House of Representatives
27 July 1909

3rd Parliament · 4th Session

The House met at 3 p.m.

page 1629


The Clerk:

– It is with deep regret that I announce that Mr. Speaker died at Parliament House on Friday afternoon, the 23rd instant.

Mr. DEAKIN (Ballarat- Prime Minister [3.1]. - Mr. Clerk, rising on Friday last in great alarm, yet with no such grave anticipations as subsequent events have warranted, most of us little thought that we had looked for the last time upon the Speaker whom we revered and trusted. I now; with the sincerest regret, beg to move -

That the Parliament records its high appreciation of the many and eminent services rendered to the Commonwealth by the late Six Frederick

Holder, particularly during his tenure of the arduous office of Speaker, from its first assembling until his decease on Friday last.

Inspired by a lofty conception of the duties of his office, he presided over the House of Representatives with conspicuous ability, firmness, and impartiality. An unsparing devotion to administrative duties was associated with a personal courtesy which endeared him to members and officers of the House.

The founding of a National Library has been among the most important of his special interests.

All citizens of Australia will concur in tendering their profound sympathy to the bereaved wife and family of a most distinguished Australian, whose loss is deeply felt by the whole community.

That this resolution be transmitted to the Senate for its consideration.

Prior to attaining his high office in the Commonwealth, the late honorable gentleman had achieved many honours within, and some without, the State of South Australia. Little favoured by the circumstances under which his career commenced, , he was, in the old phrase, “the son of his own works,” and furnishes a fine illustration of. the freedom of Australian life, and the frequency of the opportunities it affords to courage and ability, without restraint of station. Throughout his State career, he was not exceptionally assisted by fortune. Though far from confining himself to a single sphere, his exemplary, laborious, and fruitful labours were to be found in the fields of religious, social, and educational work, as well as in that of current politics. Yet he became prominent in them all, and occupied at the time of our Australian union the highest office in his State. He accepted the position to which he was called by the members of the first Parliament with the same calm resolution and devotion to the best purposes of the office that had characterized his previous public life. He accepted its varied burdens, and bore them cheerfully. He confronted its inevitable trials bravely, and with complete self-restraint. It is common knowledge that while even this high position was not his first choice, in this matter, and indeed during the whole of his life, he accepted willingly whatever conditions were imposed upon his efforts. He endured and surmounted them here within our own experience, with most conspicuous success. No Speaker more gentle, patient, or equitable his presided over any deliberative assembly with which. I am acquainted. But the strength of his control was derived from its justice. It came insensibly, being due in no small degree to the dignity with which he maintained the high traditions of his office. and the directness with which he responded to every appeal. His rulings, without seeming unduly weighted, were based upon close study and .examination of precedent ; their delivery was swift, incisive, and clear, thus assisting most materially in the transaction of public business. By temperament, highly strung, and keenly ‘ sensitive, none of the functions which he discharged were dealt with lightly. In the Chair, he was obviously under a perpetual strain, eager that nothing should escape him, ‘ lest in any respect he might fall short of the obligations of his office. He identified himself with this House to an extraordinary degree. He cherished its character and its reputation as his own. No man relied less on his position for the authority of his sway. Simple and unaffected in daily life, -he remained simple and unaffected here ; without ostentation, or even the appearance of enforced command, occupying the highest place in the House with a prevailing modesty. I am sure that we are not ‘ yet able to measure the potency of his influence. Silent, unobtrusive, persuasive, it was also deep, and, I trust, will prove a lasting, and, indeed, a permanent heritage. To him, for this, and for much else, in his personal relations to us, not to be spoken of to-day, we owe him an enduring and inexhaustible gratitude.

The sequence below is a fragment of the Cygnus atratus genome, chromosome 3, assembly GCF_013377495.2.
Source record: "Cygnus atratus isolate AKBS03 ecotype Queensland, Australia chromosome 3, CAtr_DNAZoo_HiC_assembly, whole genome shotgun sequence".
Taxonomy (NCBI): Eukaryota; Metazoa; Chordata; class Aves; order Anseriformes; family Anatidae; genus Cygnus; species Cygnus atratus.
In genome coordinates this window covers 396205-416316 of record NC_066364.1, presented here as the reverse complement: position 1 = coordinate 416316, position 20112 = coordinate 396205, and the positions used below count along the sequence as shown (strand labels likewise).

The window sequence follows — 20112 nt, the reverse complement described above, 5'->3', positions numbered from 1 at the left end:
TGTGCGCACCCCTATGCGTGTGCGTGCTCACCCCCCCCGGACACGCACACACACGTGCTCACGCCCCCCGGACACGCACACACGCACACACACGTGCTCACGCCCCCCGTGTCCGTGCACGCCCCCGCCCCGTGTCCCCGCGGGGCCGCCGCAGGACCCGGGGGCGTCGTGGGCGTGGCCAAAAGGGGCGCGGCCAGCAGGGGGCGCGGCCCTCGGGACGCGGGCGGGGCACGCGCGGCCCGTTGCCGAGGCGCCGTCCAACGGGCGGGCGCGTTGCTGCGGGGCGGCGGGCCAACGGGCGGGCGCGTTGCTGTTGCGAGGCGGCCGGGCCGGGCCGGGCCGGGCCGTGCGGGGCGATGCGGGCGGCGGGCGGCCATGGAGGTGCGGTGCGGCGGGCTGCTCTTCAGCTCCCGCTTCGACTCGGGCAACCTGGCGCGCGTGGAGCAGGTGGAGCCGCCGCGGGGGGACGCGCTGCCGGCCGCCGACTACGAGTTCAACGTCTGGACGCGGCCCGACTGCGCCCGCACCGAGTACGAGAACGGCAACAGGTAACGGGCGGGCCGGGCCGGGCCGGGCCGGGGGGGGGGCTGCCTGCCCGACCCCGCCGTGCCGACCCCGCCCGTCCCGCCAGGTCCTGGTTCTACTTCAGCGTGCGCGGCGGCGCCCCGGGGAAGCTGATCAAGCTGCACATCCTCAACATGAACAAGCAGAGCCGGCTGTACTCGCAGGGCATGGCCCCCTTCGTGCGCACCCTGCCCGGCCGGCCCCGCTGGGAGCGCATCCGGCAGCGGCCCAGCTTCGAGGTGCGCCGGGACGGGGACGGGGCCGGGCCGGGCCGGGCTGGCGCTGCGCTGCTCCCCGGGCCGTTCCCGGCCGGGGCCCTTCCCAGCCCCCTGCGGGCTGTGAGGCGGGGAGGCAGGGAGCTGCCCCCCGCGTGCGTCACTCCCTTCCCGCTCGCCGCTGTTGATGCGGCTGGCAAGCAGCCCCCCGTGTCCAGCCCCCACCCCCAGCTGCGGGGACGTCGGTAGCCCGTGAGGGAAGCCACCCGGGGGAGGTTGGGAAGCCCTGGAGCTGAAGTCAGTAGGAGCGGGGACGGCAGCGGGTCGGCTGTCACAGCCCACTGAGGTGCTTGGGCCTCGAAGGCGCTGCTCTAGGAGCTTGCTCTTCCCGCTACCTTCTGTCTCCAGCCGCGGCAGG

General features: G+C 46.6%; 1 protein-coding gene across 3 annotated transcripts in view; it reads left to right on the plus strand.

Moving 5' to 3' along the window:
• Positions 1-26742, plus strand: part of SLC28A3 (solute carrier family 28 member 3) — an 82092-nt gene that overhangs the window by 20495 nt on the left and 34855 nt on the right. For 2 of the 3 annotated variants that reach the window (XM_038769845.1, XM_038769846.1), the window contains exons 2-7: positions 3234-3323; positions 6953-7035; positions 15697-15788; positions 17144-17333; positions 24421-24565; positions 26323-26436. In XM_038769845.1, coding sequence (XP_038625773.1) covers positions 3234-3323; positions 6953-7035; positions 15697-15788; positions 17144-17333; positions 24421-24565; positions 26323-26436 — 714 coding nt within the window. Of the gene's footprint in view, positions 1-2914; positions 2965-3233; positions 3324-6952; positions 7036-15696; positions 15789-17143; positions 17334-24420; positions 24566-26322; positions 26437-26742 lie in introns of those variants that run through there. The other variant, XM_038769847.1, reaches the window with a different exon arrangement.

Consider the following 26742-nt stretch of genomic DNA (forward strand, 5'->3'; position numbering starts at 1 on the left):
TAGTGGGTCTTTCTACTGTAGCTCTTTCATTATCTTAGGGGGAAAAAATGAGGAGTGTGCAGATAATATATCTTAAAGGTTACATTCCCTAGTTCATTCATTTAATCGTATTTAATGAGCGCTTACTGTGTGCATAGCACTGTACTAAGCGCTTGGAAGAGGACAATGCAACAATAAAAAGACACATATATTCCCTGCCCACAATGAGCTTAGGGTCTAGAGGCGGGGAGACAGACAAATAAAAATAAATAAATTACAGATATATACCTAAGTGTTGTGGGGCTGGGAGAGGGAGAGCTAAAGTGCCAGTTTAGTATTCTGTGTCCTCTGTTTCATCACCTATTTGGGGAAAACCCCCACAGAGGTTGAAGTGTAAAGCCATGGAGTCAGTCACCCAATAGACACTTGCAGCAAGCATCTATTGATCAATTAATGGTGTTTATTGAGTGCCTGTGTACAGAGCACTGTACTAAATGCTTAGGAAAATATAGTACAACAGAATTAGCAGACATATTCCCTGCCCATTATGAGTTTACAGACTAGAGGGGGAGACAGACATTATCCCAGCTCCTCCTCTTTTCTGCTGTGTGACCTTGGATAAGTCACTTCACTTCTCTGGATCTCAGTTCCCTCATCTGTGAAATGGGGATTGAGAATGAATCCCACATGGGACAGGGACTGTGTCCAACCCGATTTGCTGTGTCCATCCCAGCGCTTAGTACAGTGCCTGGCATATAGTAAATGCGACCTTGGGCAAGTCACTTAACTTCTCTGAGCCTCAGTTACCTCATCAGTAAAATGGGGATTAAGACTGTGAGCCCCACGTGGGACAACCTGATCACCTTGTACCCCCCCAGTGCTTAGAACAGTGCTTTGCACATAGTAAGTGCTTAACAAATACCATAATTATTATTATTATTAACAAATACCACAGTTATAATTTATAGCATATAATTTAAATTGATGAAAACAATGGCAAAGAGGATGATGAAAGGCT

Wide Bay